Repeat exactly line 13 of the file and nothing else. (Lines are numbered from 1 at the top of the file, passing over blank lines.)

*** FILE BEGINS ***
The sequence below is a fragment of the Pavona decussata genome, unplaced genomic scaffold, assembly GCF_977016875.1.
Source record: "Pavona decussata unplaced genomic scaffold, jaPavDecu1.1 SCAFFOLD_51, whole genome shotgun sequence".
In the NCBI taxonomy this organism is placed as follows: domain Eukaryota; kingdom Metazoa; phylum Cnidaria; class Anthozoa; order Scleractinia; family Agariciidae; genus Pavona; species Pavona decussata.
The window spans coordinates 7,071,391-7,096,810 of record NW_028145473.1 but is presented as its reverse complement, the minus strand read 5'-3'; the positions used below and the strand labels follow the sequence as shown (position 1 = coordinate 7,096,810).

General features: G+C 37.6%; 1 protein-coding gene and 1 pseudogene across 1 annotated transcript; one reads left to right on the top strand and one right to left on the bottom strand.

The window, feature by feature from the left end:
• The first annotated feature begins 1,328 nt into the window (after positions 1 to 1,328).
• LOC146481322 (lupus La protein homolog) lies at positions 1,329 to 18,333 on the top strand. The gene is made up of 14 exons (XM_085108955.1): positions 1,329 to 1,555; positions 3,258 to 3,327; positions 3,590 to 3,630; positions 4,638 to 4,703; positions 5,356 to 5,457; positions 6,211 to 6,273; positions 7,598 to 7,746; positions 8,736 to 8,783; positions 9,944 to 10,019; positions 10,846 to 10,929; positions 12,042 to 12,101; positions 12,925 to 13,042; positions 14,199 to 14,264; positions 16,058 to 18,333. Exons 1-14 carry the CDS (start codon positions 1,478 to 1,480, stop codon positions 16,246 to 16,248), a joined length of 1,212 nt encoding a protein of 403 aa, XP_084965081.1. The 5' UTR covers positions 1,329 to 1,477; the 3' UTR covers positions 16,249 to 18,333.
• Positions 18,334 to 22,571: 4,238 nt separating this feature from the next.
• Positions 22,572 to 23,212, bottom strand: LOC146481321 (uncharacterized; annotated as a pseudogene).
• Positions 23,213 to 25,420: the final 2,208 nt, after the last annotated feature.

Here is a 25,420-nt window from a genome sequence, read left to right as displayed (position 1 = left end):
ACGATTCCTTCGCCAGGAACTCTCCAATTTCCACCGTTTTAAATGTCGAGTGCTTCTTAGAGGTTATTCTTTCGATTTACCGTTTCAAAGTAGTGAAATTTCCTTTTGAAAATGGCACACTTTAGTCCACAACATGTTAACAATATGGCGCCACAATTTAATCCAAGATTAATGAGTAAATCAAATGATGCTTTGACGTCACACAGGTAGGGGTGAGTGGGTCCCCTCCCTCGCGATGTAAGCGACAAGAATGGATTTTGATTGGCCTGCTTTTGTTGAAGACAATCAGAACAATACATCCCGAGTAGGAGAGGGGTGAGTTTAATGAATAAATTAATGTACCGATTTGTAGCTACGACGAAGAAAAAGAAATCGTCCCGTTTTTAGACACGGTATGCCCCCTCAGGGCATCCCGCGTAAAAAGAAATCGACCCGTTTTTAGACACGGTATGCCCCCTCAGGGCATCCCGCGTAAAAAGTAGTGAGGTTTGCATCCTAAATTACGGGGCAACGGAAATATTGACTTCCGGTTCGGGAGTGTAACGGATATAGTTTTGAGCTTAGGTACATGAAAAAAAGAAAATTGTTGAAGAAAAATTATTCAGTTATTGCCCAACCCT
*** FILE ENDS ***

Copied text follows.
ACGATTCCTTCGCCAGGAACTCTCCAATTTCCACCGTTTTAAATGTCGAGTGCTTCTTAGAGGTTATTCTTTCGATTTACCGTTTCAAAGTAGTGAAATTTCCTTTTGAAAATGGCACACTTTAGTCCACAACATGTTAACAATATGGCGCCACAATTTAATCCAAGATTAATGAGTAAATCAAATGATGCTTTGACGTCACACAGGTAGGGGTGAGTGGGTCCCCTCCCTCGCGATGTAAGCGACAAGAATGGATTTTGATTGGCCTGCTTTTGTTGAAGACAATCAGAACAATACATCCCGAGTAGGAGAGGGGTGAGTTTAATGAATAAATTAATGTACCGATTTGTAGCTACGACGAAGAAAAAGAAATCGTCCCGTTTTTAGACACGGTATGCCCCCTCAGGGCATCCCGCGTAAAAAGAAATCGACCCGTTTTTAGACACGGTATGCCCCCTCAGGGCATCCCGCGTAAAAAGTAGTGAGGTTTGCATCCTAAATTACGGGGCAACGGAAATATTGACTTCCGGTTCGGGAGTGTAACGGATATAGTTTTGAGCTTAGGTACATGAAAAAAAGAAAATTGTTGAAGAAAAATTATTCAGTTATTGCCCAACCCT